His advice is straightforward; “The best time to invest is always whenever you have fund available to do so.”

 

So readers, when do you invest in the stock market?  Any other ideas about when the best time to make your deposit?  Share your thoughts below.

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Welcome to the website. A mustard seed is a very small seed but astonishingly grows very large over time. My hope is that through your financial journey that your small investment in time, money and faith will grow beyond anything that you could ever imagine.

70 Comments

  1. Interesting statistics. I get my salary on the 26th of the month and transfer the amount that I wish to invest on the same day. So I usually do all my purchases around the end of the month, but probably a bit before the US payday rush 🙂 I have never checked the exact day of the week though. Maybe I should tend towards Mondays…?
    Roadrunner recently posted…The Biggest Dividend Investing MistakeMy Profile

    • I thought some of the studies were really interesting. I guess if I had to choose any day of the week it would be Monday but like they said, it’s basically statistically insignificant.

  2. Interesting post. I invest automatically into my 401k and into my after-tax account twice a month. I’ve never really thought about the day of the week. In my after-tax account, there’s always a lag as it takes time for the funds to get transferred to my investment account and then to invest them.

    The theories in your post make sense. The market is a fickle place. By Wednesday, we’re over the bad news that came out over the weekend and are optimistic once again. That is until the next round of bad news comes out.

    I definitely agree that the best time to invest is when you have the money to do so. Time in the market outperforms timing the market. Happy investing!
    Go Finance Yourself! recently posted…Cut the Cord For Financial FreedomMy Profile

    • Thanks for sharing Go Finance Yourself!!! I think you are like most of us in that we’re automatically invested and don’t give too many thoughts to the market. I actually believe my deposits go in on Wednesday which as long as it goes in I’m happy with 🙂

  3. I’ve been debating whether to just throw the entire max in my Roth IRA right now or use dollar cost averaging on a weekly or monthly basis instead. So, I’m going to need you to go back and tell me the month as well, lol! But really, that’s great advice-time in>timing. I should probably just do it :).
    Making Your Money Matter recently posted…RE402: Qualified Retirement AccountsMy Profile

  4. Mostly, I’ve been putting new money in index funds and have all my individual stocks on automatic reinvestment. I guess I could try timing the investments, but they don’t charge the same fees if you just reinvest, and the method’s worked pretty well for me as an automated investment plan.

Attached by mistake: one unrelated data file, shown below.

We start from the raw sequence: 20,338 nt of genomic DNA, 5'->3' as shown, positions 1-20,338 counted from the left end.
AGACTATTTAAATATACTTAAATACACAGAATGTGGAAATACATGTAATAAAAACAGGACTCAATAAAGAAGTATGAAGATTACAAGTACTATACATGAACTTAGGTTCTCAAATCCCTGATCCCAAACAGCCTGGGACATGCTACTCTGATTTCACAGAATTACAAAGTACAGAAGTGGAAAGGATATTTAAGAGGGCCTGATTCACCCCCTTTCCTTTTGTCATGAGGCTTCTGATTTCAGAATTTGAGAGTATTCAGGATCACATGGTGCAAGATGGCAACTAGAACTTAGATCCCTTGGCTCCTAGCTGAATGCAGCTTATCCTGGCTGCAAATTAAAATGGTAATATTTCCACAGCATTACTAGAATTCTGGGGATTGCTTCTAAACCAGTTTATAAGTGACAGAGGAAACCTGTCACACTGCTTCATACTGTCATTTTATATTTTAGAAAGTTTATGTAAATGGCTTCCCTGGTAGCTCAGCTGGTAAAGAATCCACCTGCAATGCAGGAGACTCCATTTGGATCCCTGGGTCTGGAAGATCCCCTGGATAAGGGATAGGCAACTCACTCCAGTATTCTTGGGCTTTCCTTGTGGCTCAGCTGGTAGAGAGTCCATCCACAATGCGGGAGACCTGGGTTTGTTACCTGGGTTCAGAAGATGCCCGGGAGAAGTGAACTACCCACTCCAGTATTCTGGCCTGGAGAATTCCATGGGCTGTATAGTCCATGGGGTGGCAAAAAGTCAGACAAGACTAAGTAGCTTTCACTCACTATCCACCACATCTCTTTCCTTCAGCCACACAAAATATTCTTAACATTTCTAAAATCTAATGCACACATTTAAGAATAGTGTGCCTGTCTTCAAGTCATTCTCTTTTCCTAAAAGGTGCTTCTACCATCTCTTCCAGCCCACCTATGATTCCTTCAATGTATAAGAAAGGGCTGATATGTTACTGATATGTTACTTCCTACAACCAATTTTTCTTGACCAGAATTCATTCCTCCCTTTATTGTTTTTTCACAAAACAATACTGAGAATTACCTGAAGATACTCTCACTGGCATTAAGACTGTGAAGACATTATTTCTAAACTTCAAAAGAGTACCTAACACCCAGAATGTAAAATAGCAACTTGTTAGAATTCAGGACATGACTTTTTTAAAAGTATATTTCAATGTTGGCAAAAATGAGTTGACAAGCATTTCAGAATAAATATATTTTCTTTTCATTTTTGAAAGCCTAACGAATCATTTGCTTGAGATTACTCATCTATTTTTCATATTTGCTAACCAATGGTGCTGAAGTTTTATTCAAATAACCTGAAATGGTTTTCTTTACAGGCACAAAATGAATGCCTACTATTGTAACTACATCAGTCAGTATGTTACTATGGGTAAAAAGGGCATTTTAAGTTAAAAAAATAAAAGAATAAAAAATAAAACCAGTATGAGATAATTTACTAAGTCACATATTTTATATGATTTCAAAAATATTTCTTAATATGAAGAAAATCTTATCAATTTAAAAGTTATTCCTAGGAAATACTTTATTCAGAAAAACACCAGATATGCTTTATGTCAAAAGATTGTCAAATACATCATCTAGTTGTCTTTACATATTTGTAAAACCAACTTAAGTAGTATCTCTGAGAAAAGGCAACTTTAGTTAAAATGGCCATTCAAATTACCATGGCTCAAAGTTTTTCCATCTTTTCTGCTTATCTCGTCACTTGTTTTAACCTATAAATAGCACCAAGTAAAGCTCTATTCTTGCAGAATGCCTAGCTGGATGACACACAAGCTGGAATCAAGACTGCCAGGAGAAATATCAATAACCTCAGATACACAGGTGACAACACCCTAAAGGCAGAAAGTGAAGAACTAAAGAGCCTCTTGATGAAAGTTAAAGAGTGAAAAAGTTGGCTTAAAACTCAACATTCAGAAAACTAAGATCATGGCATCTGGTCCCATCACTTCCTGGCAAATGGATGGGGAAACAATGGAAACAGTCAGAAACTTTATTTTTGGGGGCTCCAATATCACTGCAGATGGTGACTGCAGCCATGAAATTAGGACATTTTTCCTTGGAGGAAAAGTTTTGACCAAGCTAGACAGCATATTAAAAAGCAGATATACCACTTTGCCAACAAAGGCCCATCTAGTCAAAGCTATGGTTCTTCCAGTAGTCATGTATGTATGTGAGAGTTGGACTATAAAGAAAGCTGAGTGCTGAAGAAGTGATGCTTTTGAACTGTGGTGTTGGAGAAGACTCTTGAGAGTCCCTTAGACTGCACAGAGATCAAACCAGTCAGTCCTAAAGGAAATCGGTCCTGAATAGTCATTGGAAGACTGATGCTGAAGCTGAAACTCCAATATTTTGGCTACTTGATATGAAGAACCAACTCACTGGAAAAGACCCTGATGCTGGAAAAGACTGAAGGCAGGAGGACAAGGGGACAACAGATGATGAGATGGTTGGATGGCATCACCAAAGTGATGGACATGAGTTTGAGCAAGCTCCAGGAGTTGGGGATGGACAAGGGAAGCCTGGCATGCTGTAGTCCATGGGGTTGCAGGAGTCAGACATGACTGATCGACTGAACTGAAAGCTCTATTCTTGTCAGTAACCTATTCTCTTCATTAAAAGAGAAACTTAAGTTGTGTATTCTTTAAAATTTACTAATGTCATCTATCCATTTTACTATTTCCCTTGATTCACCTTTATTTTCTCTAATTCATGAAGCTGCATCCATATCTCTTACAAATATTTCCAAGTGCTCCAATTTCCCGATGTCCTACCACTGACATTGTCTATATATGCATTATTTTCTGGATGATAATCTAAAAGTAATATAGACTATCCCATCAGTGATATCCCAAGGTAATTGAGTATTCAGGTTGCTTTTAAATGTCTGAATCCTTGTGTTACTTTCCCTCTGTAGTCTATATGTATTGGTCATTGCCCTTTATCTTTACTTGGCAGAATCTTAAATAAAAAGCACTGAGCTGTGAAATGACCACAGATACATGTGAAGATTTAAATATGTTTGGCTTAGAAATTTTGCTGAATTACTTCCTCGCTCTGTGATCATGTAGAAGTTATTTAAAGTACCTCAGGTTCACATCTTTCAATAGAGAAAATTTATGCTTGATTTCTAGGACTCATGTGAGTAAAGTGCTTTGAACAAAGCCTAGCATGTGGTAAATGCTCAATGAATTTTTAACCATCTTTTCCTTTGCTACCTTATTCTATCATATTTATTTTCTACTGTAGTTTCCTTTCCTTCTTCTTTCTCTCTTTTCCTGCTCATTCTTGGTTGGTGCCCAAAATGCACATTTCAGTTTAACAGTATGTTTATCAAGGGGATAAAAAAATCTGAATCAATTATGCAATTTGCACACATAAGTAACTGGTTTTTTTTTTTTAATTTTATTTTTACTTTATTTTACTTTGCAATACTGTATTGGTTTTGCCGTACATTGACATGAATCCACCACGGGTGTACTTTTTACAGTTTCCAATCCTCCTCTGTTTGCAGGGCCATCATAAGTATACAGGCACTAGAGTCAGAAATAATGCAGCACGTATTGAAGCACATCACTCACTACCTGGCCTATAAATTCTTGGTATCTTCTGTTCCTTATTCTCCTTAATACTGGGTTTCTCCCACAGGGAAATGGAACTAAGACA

Emily Jividen recently posted…30 More Simple Ways to Save MoneyMy Profile

  5. Very interesting stats MSM. I must admit that I am guilty of trying to time the market for my taxable account. I have a watch list of stocks that I want to buy and have a price target in mind. When those stocks drop close to my target price, my finger starts to itch and wants to pull the trigger on that elephant gun.

    I have a similar thought on how to get the best returns, “it’s not when you buy, it’s when you sell” that determines your return. This has to do with the view that people tend to sell when the market is low for fear of losing more money. I try to remind myself not to sell when the market is low. Instead, buy more when it’s low. That’s when I time the market.
    Leo T. Ly @ isaved5k recently posted…The First Step To Saving A Million DollarsMy Profile

    • Thanks for sharing. I can definitely hear that realtors mindset in your answer 🙂 I have to admit that I keep a small amount of cash available in case the market drops by 20% but for the most part automated investing is the easiest way for me 🙂

  6. The other reason I suspect for Monday’s performance would be when do paychecks come in? Typically Fridays. So 401Ks would theoretically be dumping into stocks on Mondays. Supply and demand after all, you have a larger demand on average on a specific day. Still I tend to invest via dollar cost averaging. Even if Mondays tend to be better the odds are not high that this particular Monday will be better then Tuesday. Average in this case doesn’t show you the correlation, which I imagine is quite low or everyone would be doing it.